Yankees vs. White Sox Odds, Preview, Prediction: How to Bet MLB’s Field of Dreams Game in Iowa (August 12)
Ron Vesely/Getty Images. Pictured: Lance Lynn models the throwback uniform he will be wearing for Thursday’s Field of Dreams game between the Yankees and White Sox.
- The Yankees and White Sox for the first MLB game ever in the state of Iowa on Thursday for the Field of Dreams game.
- Cy Young frontrunner Lance Lynn takes the mound for the White Sox in Dyersville, Iowa, against New York's Andrew Heaney.
- Sean Zerillo breaks down the matchup, including park effects at the brand-new stadium, below in his betting preview.
Yankees vs. White Sox Odds
|White Sox Odds||-160|
|Over/Under||9.5 (-105 / -115)|
|Time||7:15 p.m. ET|
The White Sox have built a substantial lead in the AL Central and have a 96.6% chance of winning their division per PECOTA and 99% per FanGraphs. The former gives the Southsiders an 11.1% chance (+800 implied odds) of winning the World Series, while the latter is a bit more optimistic at 13.7% (+630 implied). Their listed odds in the futures market (ranging from +600 to +800) are probably on the nose.
The Yankees might offer more value from a futures perspective at the present moment. Since the start of July, they’re playing at a 103-win pace and still have a 20.8% (+380 implied) chance (per PECOTA) to close the seven-game gap behind the Rays to win the AL East.
PECOTA would also put the Yankees’ World Series odds at 7.2% (+1288 implied), so there’s potential value on the Bombers in both the divisional (listed +650 to +750) and World Series (listed +1700 to +2500) markets.
While FanGraphs projections are less optimistic on the Yankees’ chances (10.3% division and 5.2% World Series), they’re much higher overall on the Red Sox and White Sox.
However, I have New York (3rd) power rated much higher than either Chicago (10th) or Boston (12th) based upon current roster talent. My projections align more closely with PECOTA.
The White Sox have a significant starting pitching advantage in this matchup, with AL Cy Young favorite Lance Lynn (10-3, 2.04 ERA) facing trade deadline acquisition Andrew Heaney (7-8, 5.45 ERA). It’s enough to make Chicago the favorite, but are they the right side from a betting perspective?
Starting Pitching Matchup
Both starting pitchers have similar underlying ERA indicators, but Lynn’s actual ERA is more than three runs better than Heaney’s this season.
Lynn, who starts here in place of fellow Cy Young favorite Carlos Rodón after was placed on the IL with shoulder fatigue, carried a .242 BABIP and a 79.4% strand rate through his 2020 campaign and has managed marks of .260 and 85.2% in 2021 (.299 and 76.1% career).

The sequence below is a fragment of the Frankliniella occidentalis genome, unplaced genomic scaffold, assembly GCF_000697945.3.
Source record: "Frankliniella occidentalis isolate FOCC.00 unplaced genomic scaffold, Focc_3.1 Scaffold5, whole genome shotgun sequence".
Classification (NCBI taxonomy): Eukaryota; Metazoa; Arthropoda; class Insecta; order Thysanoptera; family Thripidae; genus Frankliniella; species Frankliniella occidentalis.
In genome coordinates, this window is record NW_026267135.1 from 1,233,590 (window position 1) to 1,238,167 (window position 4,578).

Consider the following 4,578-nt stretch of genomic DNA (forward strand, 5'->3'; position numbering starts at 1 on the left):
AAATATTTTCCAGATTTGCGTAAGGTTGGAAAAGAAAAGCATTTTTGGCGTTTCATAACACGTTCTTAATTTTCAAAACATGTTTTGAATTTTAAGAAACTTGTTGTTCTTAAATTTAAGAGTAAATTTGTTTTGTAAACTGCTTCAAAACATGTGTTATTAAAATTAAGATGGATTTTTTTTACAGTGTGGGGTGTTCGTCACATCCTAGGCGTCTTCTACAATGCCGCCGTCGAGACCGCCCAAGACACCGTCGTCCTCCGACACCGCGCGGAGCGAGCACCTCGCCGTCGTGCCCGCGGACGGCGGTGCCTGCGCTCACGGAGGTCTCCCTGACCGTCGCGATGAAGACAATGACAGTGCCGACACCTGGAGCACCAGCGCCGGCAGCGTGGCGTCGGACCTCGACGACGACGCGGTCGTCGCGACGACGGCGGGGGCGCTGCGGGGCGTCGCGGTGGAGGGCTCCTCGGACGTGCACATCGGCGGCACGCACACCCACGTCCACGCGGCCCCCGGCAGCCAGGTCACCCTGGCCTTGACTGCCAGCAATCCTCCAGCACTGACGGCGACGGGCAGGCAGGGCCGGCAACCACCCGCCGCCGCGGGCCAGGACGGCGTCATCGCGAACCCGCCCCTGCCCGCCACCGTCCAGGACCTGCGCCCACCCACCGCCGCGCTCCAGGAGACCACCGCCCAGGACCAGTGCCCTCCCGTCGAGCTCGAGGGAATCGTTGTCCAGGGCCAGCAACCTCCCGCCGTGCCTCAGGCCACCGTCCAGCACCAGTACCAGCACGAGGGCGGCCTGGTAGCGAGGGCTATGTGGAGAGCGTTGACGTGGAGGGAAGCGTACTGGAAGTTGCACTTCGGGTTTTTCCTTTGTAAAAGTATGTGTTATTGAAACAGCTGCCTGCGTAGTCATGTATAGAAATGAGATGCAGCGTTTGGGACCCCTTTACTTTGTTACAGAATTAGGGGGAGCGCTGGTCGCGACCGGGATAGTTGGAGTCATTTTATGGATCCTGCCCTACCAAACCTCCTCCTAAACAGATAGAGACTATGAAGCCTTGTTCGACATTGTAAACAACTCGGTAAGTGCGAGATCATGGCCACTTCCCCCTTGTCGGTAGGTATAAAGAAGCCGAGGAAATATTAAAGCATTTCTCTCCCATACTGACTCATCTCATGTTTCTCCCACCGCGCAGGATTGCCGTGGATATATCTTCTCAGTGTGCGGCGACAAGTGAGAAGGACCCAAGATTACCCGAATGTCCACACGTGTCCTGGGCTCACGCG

Lynn does suppress hard contact — his xwOBA (.258) is only slighter higher than his wOBA (.253) — but his BABIP and strand rate are still unsustainable, relative to league averages (.289 and 72.1%).
The righty throws his fastballs (combined four-seam and sinker) more frequently than any starting pitcher in baseball, and those pitches rank fifth overall in total pitch value on a per-pitch basis. His cutter ranks 17th out of 49 qualified starters.
Lance Lynn's 3 "Fastball" Variations (with tails). 😯
95mph Four Seam
93mph Sinker pic.twitter.com/QbR8UBGYwg
— Rob Friedman (@PitchingNinja) May 25, 2021
Heaney was a surprise deadline-day acquisition for the Yankees. The southpaw has had a nice career but largely underachieved (4.61 ERA, 4.01 xFIP, 3.89 SIERA) thanks to an issue with the long ball (career 1.57 HR/9).
There are some pitch-mix classification issues with Heaney, depending upon the site. He used to be more of a sinker/slider pitcher but has changed the shape on his breaking pitch to more of a curveball and busted out the four-seamer to a significant degree in 2021.
Heaney’s four-seamer has been hit hard this season. The pitch ranks 62nd out of 78 qualified pitchers on a per-pitch basis, and he throws the pitch nearly 60% of the time, which ranks in the top five among starting pitchers.
The changeup and slider have both been slightly above-average offerings for Heaney, and perhaps he’ll increase the frequency of his secondary pitches now that he’s with a new organization:
Andrew Heaney, Wicked 82mph Curveball. 🤢 pic.twitter.com/0hwgtljpW2
— Rob Friedman (@PitchingNinja) April 10, 2021
Heaney has been much more effective against lefties (career .297 wOBA) than righties (.331) throughout his career, but those splits have changed in the past three seasons.
He’s been a bit unlucky in 2021 (.333 wOBA, .319 xwOBA), but as I mentioned, Heaney gives up home runs at a significant rate (15.6% HR/FB). The level hasn’t elevated out of control this season (17.4%), but he’s giving up fly balls at an increased rate (43.5%), and there are more opportunities for those balls in the air to fly over the fence.